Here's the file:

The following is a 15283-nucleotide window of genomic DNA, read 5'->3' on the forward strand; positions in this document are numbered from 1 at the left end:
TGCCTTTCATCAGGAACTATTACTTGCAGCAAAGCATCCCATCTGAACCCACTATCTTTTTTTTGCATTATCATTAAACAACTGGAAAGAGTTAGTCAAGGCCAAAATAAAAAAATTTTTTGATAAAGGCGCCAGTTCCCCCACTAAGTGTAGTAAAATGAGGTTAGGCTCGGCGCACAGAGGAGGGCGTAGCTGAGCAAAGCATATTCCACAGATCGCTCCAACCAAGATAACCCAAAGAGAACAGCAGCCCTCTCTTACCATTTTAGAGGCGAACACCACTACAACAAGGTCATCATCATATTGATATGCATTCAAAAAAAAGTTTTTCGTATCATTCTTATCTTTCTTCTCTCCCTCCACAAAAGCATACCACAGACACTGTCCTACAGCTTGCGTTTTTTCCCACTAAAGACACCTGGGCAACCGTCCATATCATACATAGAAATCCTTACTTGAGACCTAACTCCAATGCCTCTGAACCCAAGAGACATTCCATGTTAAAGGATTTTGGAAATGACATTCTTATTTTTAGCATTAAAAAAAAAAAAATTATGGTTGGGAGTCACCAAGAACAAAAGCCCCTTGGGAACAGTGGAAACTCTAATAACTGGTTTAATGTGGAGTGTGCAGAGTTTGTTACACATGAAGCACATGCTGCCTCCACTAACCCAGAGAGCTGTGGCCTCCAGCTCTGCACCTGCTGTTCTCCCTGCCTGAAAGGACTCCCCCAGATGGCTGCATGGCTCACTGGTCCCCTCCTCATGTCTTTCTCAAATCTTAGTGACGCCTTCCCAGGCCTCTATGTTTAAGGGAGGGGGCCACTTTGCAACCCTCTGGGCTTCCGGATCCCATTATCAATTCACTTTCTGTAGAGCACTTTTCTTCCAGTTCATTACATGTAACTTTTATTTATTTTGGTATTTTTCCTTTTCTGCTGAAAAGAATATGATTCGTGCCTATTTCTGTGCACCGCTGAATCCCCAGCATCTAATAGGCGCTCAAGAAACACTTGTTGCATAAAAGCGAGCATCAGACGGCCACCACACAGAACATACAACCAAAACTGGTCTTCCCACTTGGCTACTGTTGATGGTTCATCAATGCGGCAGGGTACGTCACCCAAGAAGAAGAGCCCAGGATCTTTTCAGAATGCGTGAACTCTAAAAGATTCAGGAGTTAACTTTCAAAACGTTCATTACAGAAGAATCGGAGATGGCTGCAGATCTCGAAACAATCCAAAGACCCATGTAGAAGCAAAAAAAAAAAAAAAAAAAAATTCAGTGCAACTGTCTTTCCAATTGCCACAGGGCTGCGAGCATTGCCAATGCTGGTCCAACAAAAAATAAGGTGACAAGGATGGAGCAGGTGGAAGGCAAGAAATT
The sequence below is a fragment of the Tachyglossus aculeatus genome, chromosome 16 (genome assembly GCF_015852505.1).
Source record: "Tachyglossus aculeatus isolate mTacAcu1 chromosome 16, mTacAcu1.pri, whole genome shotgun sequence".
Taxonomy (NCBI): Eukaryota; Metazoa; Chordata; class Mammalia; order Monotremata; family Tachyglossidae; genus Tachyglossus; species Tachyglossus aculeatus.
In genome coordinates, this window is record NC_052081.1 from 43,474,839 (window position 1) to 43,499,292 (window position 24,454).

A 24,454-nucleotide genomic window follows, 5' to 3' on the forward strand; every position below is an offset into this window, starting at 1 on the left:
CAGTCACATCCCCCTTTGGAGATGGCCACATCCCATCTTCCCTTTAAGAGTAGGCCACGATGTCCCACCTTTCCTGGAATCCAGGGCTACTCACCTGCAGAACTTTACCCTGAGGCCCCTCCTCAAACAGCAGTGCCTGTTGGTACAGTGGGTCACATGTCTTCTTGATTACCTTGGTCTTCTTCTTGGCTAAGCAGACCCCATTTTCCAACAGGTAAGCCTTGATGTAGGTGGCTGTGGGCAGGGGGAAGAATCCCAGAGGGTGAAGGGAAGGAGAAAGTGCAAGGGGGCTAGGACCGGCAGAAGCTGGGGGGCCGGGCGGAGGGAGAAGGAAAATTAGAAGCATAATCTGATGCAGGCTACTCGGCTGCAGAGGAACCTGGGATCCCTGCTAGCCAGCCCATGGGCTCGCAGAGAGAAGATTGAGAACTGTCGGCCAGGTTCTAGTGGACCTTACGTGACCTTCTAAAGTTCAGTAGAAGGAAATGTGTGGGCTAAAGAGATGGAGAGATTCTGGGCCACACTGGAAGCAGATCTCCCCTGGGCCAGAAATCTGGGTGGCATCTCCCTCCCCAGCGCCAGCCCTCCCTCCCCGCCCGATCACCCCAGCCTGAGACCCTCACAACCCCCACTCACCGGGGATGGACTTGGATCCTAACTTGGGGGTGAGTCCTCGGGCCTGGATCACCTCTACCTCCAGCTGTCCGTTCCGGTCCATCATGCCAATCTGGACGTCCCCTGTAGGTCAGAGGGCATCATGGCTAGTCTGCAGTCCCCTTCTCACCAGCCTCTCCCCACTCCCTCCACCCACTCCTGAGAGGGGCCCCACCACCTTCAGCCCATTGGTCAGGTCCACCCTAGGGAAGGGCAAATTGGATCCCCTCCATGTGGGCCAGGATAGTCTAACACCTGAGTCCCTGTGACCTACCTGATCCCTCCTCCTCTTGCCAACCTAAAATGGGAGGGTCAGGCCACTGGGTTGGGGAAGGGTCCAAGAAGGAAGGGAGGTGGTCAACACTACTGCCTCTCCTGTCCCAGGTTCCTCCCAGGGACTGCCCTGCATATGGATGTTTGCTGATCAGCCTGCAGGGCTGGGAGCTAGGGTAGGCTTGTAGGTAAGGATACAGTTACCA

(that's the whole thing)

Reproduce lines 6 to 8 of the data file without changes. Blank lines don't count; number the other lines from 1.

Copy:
In genome coordinates, this window is record NC_052081.1 from 43,474,839 (window position 1) to 43,499,292 (window position 24,454).

A 24,454-nucleotide genomic window follows, 5' to 3' on the forward strand; every position below is an offset into this window, starting at 1 on the left:
CAGTCACATCCCCCTTTGGAGATGGCCACATCCCATCTTCCCTTTAAGAGTAGGCCACGATGTCCCACCTTTCCTGGAATCCAGGGCTACTCACCTGCAGAACTTTACCCTGAGGCCCCTCCTCAAACAGCAGTGCCTGTTGGTACAGTGGGTCACATGTCTTCTTGATTACCTTGGTCTTCTTCTTGGCTAAGCAGACCCCATTTTCCAACAGGTAAGCCTTGATGTAGGTGGCTGTGGGCAGGGGGAAGAATCCCAGAGGGTGAAGGGAAGGAGAAAGTGCAAGGGGGCTAGGACCGGCAGAAGCTGGGGGGCCGGGCGGAGGGAGAAGGAAAATTAGAAGCATAATCTGATGCAGGCTACTCGGCTGCAGAGGAACCTGGGATCCCTGCTAGCCAGCCCATGGGCTCGCAGAGAGAAGATTGAGAACTGTCGGCCAGGTTCTAGTGGACCTTACGTGACCTTCTAAAGTTCAGTAGAAGGAAATGTGTGGGCTAAAGAGATGGAGAGATTCTGGGCCACACTGGAAGCAGATCTCCCCTGGGCCAGAAATCTGGGTGGCATCTCCCTCCCCAGCGCCAGCCCTCCCTCCCCGCCCGATCACCCCAGCCTGAGACCCTCACAACCCCCACTCACCGGGGATGGACTTGGATCCTAACTTGGGGGTGAGTCCTCGGGCCTGGATCACCTCTACCTCCAGCTGTCCGTTCCGGTCCATCATGCCAATCTGGACGTCCCCTGTAGGTCAGAGGGCATCATGGCTAGTCTGCAGTCCCCTTCTCACCAGCCTCTCCCCACTCCCTCCACCCACTCCTGAGAGGGGCCCCACCACCTTCAGCCCATTGGTCAGGTCCACCCTAGGGAAGGGCAAATTGGATCCCCTCCATGTGGGCCAGGATAGTCTAACACCTGAGTCCCTGTGACCTACCTGATCCCTCCTCCTCTTGCCAACCTAAAATGGGAGGGTCAGGCCACTGGGTTGGGGAAGGGTCCAAGAAGGAAGGGAGGTGGTCAACACTACTGCCTCTCCTGTCCCAGGTTCCTCCCAGGGACTGCCCTGCATATGGATGTTTGCTGATCAGCCTGCAGGGCTGGGAGCTAGGGTAGGCTTGTAGGTAAGGATACAGTTACCA